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Descendants of Jewish Art Dealers Want Germany to Return Collection Stoled by the Nazis

“Any transaction in 1935 where the sellers on one side were Jews and the buyer on the the other side was the Nazi state itself is by definition a void transaction, ” said the attorney for the plaintiffs

A sirens aquamanile and a lion aquamanile from the Guelph Treasure (Alamy)

Descendants of Jewish art dealers have filed a lawsuit in the U.S. suing Germany for a treasure that they said their ancestors sold to the Nazis under threat, as reported by the Daily Telegraph.

The collection, called the Guelph or the Welfenschatz treasure, is worth an estimated $226 million and contains rare works from the Middle Ages that were originally collected in the Braunschweig Cathedral. Some pieces are more than 800 years old. Nicholas O’Donnell, an attorney for those filing the suit told the AP, “Any transaction in 1935 where the sellers on one side were Jews and the buyer on the the other side was the Nazi state itself is by definition a void transaction.”

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The collectors originally bought the collection from the Braunschweig Duke, but were unable to find buyers during the Depression. When Prussia was governed by leading Nazi Herman Goering, the collection was sold for much less than its value, the plaintiffs say, because of terror of the Nazi regime. The Prussian Cultural Heritage Foundation argues that the items were not sold under duress and the collection was not even in Germany at the time, but in Amsterdam, which wasn’t invaded until 1940.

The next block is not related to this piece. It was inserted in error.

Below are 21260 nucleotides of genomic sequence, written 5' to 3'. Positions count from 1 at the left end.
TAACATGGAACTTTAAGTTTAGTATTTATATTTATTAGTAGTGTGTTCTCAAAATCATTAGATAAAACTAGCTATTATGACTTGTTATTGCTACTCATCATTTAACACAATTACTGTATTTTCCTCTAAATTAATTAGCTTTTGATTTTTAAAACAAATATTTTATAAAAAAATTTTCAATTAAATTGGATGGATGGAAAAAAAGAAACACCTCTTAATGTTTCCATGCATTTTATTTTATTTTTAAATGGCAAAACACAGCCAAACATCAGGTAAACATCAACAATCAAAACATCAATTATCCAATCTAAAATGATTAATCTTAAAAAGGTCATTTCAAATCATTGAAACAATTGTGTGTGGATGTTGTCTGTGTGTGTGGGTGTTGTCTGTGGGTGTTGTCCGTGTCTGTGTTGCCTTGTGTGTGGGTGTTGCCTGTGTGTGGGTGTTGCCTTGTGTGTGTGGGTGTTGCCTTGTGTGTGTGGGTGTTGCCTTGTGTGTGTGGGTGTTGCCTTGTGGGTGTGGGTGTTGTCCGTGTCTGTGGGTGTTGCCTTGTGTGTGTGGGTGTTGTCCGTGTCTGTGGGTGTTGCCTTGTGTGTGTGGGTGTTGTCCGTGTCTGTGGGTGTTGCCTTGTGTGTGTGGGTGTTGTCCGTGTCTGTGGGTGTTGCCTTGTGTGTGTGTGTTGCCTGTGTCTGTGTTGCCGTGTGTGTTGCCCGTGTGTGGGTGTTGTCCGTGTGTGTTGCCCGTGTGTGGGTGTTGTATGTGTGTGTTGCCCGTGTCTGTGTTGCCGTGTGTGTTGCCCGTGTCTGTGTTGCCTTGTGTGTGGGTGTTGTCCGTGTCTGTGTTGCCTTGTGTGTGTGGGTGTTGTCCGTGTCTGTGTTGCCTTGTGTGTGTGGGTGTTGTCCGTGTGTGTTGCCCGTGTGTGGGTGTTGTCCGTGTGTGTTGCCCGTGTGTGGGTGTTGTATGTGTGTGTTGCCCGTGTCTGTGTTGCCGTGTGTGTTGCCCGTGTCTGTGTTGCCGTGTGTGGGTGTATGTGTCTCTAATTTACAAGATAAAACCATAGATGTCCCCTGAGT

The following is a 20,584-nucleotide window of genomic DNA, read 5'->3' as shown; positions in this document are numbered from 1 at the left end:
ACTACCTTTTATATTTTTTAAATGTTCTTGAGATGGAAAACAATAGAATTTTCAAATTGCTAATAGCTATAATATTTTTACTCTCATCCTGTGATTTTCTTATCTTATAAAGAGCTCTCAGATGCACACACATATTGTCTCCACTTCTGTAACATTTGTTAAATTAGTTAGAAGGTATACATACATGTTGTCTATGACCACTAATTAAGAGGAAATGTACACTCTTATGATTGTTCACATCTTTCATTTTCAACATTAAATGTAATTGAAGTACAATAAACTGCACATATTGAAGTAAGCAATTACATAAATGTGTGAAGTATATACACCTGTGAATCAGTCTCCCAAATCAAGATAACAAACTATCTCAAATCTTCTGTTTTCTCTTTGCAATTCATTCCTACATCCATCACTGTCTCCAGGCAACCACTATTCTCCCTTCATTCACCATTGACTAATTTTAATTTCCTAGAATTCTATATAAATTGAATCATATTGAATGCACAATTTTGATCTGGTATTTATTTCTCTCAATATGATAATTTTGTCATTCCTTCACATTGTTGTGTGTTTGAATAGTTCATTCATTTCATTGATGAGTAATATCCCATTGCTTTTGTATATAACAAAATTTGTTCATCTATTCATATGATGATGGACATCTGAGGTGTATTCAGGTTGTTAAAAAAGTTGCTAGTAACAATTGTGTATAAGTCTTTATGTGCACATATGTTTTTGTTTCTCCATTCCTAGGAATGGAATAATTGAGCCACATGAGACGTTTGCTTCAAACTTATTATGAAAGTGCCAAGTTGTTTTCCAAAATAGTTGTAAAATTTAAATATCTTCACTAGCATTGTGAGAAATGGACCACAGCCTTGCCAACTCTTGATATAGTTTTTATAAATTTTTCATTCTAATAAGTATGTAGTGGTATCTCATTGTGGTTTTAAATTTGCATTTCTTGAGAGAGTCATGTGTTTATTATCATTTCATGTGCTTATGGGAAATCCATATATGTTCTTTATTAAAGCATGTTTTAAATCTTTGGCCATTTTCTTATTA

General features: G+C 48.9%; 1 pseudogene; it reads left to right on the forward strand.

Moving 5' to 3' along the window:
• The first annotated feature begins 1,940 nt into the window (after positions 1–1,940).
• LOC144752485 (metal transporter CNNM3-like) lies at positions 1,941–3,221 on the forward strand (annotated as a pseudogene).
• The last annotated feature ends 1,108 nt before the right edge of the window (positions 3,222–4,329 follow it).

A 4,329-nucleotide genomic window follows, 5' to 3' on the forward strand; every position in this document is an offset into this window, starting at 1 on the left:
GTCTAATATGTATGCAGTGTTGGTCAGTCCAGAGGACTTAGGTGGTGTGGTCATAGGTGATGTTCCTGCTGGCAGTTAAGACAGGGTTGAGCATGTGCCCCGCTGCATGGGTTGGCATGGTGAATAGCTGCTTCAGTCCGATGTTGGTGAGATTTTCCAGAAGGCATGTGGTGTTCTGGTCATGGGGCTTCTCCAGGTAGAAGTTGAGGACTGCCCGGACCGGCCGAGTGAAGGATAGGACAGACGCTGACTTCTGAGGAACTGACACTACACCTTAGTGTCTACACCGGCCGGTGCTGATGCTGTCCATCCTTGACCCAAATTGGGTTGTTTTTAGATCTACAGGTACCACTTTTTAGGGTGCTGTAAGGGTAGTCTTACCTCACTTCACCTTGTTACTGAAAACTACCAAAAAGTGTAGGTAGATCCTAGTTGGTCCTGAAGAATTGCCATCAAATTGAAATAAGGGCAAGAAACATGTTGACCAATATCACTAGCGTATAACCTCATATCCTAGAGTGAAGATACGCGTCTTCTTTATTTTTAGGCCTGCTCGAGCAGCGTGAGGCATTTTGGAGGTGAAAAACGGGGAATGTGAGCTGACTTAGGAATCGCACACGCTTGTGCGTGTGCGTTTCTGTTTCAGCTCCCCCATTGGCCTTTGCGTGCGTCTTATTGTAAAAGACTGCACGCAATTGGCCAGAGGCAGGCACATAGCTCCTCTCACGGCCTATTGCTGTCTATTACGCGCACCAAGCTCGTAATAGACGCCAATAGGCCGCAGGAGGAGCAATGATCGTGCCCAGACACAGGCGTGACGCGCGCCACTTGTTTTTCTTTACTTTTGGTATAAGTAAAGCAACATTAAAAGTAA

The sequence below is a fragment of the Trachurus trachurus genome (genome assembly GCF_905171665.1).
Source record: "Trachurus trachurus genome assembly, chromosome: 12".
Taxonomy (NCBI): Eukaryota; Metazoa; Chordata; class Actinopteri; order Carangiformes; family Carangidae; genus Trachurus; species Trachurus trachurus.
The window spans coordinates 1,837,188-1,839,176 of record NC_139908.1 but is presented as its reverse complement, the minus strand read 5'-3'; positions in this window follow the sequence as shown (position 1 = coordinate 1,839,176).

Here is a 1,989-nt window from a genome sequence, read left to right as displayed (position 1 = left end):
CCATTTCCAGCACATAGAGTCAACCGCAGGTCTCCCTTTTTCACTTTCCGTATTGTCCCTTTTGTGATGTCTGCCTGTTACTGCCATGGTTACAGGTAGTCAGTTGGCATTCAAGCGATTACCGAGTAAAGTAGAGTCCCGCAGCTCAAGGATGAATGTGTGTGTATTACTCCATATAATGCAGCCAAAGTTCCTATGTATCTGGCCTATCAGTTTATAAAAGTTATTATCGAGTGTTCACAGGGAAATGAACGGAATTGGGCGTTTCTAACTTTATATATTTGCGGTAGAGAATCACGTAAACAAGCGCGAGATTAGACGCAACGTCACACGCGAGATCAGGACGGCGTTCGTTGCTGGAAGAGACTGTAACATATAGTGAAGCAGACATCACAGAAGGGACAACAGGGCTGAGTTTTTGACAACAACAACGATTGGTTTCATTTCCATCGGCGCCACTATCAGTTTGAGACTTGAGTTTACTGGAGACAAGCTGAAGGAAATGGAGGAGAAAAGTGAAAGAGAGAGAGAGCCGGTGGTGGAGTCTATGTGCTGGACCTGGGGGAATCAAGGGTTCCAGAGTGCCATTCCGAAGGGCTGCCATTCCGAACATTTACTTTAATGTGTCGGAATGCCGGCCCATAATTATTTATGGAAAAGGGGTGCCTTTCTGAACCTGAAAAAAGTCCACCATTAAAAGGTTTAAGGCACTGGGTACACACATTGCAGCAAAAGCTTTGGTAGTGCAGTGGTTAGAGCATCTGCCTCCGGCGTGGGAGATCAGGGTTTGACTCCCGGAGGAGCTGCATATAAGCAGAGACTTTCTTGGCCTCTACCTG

The plaintiffs, Alan Phillip from London and Gerald Stiebel from New Mexico, are filing the suit in a U.S. Federal Court because, based on the Foreign Sovereign Immunities Act, the U.S. courts are reliable in dealing with ownership issues. A German government commission last year said the works of art should stay in German and that there was no evidence they were sold due to persecution.



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